This is always an interesting conversation because just as anything else that is based on how our senses experience them, “light” is subjective and can mean different things to different people.
Apples to oranges to pears – there are three categories of running shoes: Traditional, lightweight trainer, and racing flat (listed in order from heaviest to lightest).
When a customer requests a lightweight shoe, what they’re usually asking for is a shoe that feels fast. Surprisingly, this doesn’t always mean that they want a shoe that weighs less. Sometimes to feel fast a customer simply needs a shoe that works smoothly with their unique biomechanics. They might need something more rigid that takes them through their transition more easily, or something more flexible so their foot feels less restricted.
It might mean that they need a different cushioning system that feels “light,” or an upper that feels less aggressive. Weight isn’t always a factor.
Traditional shoes usually weigh in between 9 and 12 ounces; lightweight trainers are between 7 and 10 ounces; and racing flats are 8 ounces or less. Weight is certainly a factor when looking at the categories.
One important thing to remember when considering a lighter weight shoe is the percentage of shock absorption that is lost. Lightweight trainers and racing flats will typically have 20 percent (or more) less shock absorption than traditional shoes.
For the beginner or intermediate marathoner, that is a significant percentage. We impact with 250 percent of our body weight with every stride we take while running. That is a lot of impact over 26.2 miles.
We need the full shock absorbing benefit of a traditional shoe for a marathon. Studies show that for every 100 grams (just over 3 ounces) of reduced weight in a pair of shoes, a runner will only gain 1 to 2 percent improvement (measured in time and oxygen efficiency).
If you’re an advanced or elite athlete, that improvement can make all the difference in the world. But if you’re a 4 hour marathoner, you will likely only gain a 2-5 minute improvement in time, while forcing your body to endure 20 percent more stress due to the reduced level of shock absorption.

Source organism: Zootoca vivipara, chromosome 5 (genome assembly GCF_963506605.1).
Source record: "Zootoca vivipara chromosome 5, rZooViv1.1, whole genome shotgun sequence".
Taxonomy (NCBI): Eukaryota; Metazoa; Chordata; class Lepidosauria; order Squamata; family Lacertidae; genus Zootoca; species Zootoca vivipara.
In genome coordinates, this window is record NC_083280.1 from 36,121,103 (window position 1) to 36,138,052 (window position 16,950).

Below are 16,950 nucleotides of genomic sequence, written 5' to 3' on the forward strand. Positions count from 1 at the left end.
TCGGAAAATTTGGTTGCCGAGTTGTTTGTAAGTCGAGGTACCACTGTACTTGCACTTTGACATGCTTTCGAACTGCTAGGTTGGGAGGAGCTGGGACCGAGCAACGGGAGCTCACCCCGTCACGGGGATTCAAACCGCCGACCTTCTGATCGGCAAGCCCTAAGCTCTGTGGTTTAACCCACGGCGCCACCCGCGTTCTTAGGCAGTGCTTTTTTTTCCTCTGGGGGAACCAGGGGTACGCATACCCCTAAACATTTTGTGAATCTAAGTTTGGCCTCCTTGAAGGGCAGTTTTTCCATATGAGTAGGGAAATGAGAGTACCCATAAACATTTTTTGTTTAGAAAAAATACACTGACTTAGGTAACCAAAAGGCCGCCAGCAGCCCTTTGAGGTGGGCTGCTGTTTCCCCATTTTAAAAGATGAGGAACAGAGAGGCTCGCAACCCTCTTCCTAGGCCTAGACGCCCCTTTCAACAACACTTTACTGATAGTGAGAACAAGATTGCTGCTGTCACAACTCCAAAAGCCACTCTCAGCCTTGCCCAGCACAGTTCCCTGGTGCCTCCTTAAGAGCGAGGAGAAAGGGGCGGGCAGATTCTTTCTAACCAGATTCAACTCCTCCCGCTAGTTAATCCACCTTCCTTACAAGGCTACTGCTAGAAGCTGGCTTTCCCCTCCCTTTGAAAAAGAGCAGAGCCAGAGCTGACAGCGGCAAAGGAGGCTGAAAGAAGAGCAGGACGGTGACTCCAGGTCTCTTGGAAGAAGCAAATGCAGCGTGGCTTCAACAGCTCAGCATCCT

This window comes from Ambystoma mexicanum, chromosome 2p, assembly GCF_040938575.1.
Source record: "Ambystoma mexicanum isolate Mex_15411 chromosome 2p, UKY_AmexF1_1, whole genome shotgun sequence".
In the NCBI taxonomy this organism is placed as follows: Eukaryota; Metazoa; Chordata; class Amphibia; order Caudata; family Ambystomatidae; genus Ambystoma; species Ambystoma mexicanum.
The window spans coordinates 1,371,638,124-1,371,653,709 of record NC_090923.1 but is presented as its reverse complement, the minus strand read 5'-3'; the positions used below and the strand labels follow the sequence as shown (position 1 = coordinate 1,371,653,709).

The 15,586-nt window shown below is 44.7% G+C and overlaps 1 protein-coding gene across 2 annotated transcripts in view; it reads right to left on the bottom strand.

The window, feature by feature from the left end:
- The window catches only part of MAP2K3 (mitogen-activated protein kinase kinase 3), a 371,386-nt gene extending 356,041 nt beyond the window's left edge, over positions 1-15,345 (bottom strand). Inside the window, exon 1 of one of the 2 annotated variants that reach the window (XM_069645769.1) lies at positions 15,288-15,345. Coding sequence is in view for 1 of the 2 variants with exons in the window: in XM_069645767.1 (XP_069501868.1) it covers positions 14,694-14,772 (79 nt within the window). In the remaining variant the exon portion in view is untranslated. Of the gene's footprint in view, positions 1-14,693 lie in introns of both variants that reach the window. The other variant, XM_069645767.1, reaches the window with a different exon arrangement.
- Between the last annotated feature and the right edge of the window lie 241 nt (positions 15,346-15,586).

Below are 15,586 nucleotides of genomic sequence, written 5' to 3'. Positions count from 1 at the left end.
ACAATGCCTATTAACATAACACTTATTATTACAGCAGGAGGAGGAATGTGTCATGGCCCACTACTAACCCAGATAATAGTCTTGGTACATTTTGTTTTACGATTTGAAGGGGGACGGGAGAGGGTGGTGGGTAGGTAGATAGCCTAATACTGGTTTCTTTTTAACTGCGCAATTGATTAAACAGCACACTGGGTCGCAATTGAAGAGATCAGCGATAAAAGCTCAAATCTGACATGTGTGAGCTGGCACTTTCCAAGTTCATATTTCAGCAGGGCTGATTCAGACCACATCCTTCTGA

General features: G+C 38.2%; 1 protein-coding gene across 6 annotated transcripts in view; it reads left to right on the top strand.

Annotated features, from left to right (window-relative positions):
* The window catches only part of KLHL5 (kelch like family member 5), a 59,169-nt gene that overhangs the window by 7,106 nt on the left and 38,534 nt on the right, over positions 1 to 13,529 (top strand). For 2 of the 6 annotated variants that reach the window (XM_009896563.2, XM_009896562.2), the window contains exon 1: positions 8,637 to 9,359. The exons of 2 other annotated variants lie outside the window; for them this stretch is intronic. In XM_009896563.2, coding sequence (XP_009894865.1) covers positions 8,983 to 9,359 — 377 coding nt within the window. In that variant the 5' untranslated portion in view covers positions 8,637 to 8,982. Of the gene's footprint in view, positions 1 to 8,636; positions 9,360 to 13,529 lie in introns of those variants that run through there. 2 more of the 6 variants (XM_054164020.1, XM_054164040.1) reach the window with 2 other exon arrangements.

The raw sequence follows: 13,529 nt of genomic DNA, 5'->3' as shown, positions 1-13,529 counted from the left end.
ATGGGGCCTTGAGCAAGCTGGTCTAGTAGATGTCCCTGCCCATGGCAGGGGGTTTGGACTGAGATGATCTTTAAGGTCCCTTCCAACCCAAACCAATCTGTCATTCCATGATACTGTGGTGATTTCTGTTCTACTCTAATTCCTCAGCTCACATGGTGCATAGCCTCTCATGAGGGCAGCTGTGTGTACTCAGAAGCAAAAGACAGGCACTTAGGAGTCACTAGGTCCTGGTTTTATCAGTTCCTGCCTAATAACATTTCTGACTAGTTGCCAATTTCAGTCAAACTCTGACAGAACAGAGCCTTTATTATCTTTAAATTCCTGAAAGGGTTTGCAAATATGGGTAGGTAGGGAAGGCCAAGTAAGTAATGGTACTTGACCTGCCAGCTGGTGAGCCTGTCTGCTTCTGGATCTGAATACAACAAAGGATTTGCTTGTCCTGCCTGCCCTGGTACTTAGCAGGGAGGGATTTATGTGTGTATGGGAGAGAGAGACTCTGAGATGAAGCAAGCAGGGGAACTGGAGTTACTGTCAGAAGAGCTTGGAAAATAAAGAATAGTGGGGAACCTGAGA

For the beginner or intermediate marathoner, it’s better to give your body more protection than to try improving your time by a few minutes. If you’re looking for something “light” visit your closest Marathon Sports and have a discussion with one of our associates – they’ll give you some great options. And they’ll help you figure out exactly what “lightweight” means to you.
Dan Soleau is Brand Development Manager at Marathon Sports. He’ll provide weekly training tips for those preparing for the Boston Marathon. Dan has completed 6 marathons and an Ironman. He is a mentor for the One Fund’s Boston Marathon team, coach for the Spaulding Rehabilitation Boston Marathon team, and will be running the 2014 Boston Marathon. Follow him on Twitter at @dansoleau or follow Marathon Sports at @marathon_sports
- Matt Pepin, Boston.com sports editor
- Steve Silva, Boston.com senior producer, two-time Boston Marathon sub-four hour runner.
- Ty Velde is a 16-time Boston qualifier who's completed 12 consecutive Boston Marathons and 25 marathons overall. Ty is now training for his 13th Boston run and will provide training tips for those who train solo and outside, no matter what temperature it is.
- Rich 'Shifter' Horgan is a 19-time Dana-Farber Marathon Challenge team member who runs in honor of his father, who died of colon cancer. He will provide updates on local running events with a focus on the charitable organizations that provide Boston Marathon entries for their organization's fund raising purposes